We’re delighted to announce our involvement in a recent multidisciplinary research publication, ‘Reconstructing the history of helminth prevalence in the UK’, on the development of intestinal worms. The new collaborative research has been published in PLoS Neglected Tropical Diseases.
Wessex Archaeology Senior Environmental Archaeologist, Inés López-Dóriga, has recently participated in new research with the University of Oxford’s Departments of Biology and Archaeology. Inés coordinated preparation of environmental samples for research use from a diversity of Wessex Archaeology sites.
This new parasite-based approach to interdisciplinary research will allow greater insight into human health from the Prehistoric to the early Victorian periods. We look forward to seeing how this research develops as collaboration continues between a combination of archaeologists, historians, parasitologists, and biologists.
Inés López-Dóriga, Senior Environmental Archaeologist with Wessex Archaeology, said:
‘Samples taken during archaeological fieldwork investigations by Wessex Archaeology has helped research the history of human worm parasites in Britain. Researchers from the Departments of Biology and Archaeology, University of Oxford, looked for worm eggs in the sediment samples taken from the pelvises of skeletons uncovered from ten archaeological sites investigated by Wessex Archaeology, such as Datchet, Larkhill and Bulford and the Southern Strategic Support Main.’
Aerial photograph of Larkhill, one of the sites from which environmental samples were taken. Image credit: Rob Rawcliffe of FIDES Flare Media Ltd.
About the University of Oxford’s research collaboration
- Researchers examined skeletons from before the Romans to the early Victorians for parasitic worm eggs
- Intestinal worms were a common problem for British people across a wide period of history
- The magnitude of the parasite problem in the UK changed over time
- Understanding how parasitic worm infections changed in the past can help public health measures in regions of the world still experiencing problems today.
Reshaping understanding of past populations
This type of research provides a unique insight into the lives and habits of past populations – their general health, cooking practices, diet, and hygiene.
Understanding how parasitic worm infections changed in the past can help public health measures in regions of the world still experiencing problems today.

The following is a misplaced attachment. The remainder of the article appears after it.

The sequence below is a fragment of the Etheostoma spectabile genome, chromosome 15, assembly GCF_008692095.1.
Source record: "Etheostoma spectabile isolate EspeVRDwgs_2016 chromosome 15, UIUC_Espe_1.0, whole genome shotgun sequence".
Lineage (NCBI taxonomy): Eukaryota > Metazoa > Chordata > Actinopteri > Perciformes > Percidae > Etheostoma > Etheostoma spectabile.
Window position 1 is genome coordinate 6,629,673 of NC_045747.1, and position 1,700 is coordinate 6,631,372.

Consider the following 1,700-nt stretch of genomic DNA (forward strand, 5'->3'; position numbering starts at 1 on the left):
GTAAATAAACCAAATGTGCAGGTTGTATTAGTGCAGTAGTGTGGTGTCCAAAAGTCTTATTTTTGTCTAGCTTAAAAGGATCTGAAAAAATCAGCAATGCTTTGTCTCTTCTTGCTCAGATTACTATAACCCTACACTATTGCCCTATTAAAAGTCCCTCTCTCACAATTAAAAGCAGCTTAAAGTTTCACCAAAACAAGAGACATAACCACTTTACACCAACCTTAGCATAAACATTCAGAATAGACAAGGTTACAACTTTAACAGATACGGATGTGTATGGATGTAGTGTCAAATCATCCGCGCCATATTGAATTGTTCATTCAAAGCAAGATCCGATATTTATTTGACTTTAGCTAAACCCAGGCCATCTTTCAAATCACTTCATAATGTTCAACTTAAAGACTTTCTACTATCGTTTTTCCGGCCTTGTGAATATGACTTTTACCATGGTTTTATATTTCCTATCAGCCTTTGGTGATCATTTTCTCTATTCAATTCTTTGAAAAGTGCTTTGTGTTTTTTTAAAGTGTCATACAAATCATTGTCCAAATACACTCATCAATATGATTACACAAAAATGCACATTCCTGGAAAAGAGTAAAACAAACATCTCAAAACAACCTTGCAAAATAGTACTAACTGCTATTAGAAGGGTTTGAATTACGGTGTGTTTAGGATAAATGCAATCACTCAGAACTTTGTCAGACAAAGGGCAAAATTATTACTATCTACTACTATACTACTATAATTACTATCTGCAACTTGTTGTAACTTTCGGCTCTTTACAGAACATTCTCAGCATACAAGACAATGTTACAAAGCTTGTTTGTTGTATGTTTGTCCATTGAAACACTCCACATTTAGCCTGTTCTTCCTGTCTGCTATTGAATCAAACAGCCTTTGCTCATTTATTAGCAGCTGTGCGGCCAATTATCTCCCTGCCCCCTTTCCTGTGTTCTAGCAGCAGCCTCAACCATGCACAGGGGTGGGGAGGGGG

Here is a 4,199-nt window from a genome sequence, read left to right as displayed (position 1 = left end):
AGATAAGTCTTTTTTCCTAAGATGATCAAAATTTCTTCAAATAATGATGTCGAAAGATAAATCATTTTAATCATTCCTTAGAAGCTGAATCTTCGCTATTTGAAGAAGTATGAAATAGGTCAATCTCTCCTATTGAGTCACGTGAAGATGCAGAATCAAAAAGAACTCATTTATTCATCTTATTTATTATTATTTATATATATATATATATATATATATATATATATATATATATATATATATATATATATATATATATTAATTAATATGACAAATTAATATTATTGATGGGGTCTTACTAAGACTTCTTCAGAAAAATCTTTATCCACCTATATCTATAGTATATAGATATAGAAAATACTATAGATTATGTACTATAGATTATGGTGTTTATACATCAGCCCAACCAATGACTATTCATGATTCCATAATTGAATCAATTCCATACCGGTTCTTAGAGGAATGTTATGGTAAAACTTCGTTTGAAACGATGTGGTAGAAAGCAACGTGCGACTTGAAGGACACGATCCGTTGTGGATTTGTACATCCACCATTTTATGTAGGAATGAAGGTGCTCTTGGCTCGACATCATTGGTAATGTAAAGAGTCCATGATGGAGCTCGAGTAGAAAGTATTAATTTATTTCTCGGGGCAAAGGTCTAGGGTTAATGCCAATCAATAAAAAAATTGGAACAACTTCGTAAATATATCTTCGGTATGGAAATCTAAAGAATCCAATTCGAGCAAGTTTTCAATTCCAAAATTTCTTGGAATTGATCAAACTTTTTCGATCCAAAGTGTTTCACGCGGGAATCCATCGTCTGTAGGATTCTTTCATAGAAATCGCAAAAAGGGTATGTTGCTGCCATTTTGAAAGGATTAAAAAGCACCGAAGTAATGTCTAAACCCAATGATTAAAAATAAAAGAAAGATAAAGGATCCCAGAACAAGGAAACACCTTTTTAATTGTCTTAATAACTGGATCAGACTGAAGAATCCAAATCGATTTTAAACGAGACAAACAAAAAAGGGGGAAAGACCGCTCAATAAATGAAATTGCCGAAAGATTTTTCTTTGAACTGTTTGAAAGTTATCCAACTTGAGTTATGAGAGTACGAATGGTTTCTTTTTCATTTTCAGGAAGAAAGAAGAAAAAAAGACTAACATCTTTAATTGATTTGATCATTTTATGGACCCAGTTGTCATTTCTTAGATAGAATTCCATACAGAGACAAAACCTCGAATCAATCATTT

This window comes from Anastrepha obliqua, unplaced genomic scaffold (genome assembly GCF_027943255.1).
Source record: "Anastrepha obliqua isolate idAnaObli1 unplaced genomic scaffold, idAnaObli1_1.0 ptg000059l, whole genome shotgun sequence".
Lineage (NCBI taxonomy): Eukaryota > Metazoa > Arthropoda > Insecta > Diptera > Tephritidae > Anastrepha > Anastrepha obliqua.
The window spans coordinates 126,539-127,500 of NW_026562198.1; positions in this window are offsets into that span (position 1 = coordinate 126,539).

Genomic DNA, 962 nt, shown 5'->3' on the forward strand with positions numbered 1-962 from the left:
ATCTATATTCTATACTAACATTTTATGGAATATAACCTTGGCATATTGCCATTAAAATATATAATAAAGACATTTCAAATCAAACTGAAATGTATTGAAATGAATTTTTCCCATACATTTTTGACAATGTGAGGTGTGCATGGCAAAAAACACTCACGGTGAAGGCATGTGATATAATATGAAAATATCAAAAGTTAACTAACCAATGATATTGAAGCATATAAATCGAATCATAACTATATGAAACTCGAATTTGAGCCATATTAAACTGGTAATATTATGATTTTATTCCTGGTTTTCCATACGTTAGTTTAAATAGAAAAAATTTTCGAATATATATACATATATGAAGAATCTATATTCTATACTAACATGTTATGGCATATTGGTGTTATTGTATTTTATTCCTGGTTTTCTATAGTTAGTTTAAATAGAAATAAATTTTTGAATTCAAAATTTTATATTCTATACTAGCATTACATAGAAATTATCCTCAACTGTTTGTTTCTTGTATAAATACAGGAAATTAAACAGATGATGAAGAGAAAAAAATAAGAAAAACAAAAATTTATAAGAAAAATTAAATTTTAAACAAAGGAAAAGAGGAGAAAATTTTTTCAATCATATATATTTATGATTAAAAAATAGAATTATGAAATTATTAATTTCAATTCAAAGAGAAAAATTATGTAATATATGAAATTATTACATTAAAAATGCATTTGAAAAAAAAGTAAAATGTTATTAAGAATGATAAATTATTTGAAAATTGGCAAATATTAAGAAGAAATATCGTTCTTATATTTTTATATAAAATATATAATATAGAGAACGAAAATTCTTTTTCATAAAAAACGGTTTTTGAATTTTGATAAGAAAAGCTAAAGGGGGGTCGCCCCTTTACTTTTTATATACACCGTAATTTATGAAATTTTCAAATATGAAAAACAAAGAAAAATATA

Humans are infected with roundworms and whipworms through contamination by faecal matter and catch some tapeworms by eating raw or undercooked meat or fish.
Infections with parasitic worms are a big problem in many parts of the world today, particularly in some tropical and sub-tropical regions of the world. But in the past, they were much more widespread and were common throughout Europe.
Investigating human burials
The research team wanted to find out the size and scale of parasitic worm infections in the UK over the course of history. So they looked for worm eggs in the soil from the pelvises of skeletons.
They tested a lot of individual skeletons. 464 human burials were examined from 17 sites, dating from the Bronze Age to the Industrial Revolution.
People In the Roman and the Late Medieval period fared the worst, with the highest rates of worm infection detected. The infection rates were similar to those seen in the most affected regions today.
Things changed in the Industrial period. Worm infection rates differed a lot between different sites – some sites had little evidence of infection, while in others there was a lot of infection.
The researchers think that local changes in sanitation and hygiene may have reduced infection in some areas before nationwide changes during the Victorian 'Sanitary Revolution'.
Environmental Archaeology team processing samples from site. Image credit: Wessex Archaeology
The co-first authors, Hannah Ryan and Patrik Flammer, said:
'Defining the patterns of infection with intestinal worms can help us to understand the health, diet, and habits of past populations. More than that, defining the factors that led to changes in infection levels (without modern drugs) can provide support for approaches to control these infections in modern populations.'
The team will next use their array of parasite-based approaches to investigate other infections in the past. This includes more large-scale analyses of human burials, as well as continuing their ancient DNA work.
Their ambition is to employ a multidisciplinary approach, working closely with archaeologists, historians, parasitologists, biologists and other interested groups to use parasites to help understand the past.
Thank you to everyone involved
Principle Authors: Department of Zoology, University of Oxford
Project Partners: The research collaborators working with the University of Oxford team -
Oxford Archaeology Ltd, York Archaeological Trust, Canterbury Archaeological Trust Ltd, Worcester Cathedral, Wessex Archaeology, Institute of Archaeology, University College London, Museum of London Archaeology (MOLA), University College Dublin (UCD)
Find out more about the research paper on the PLoS Neglected Tropical Diseases research journal pages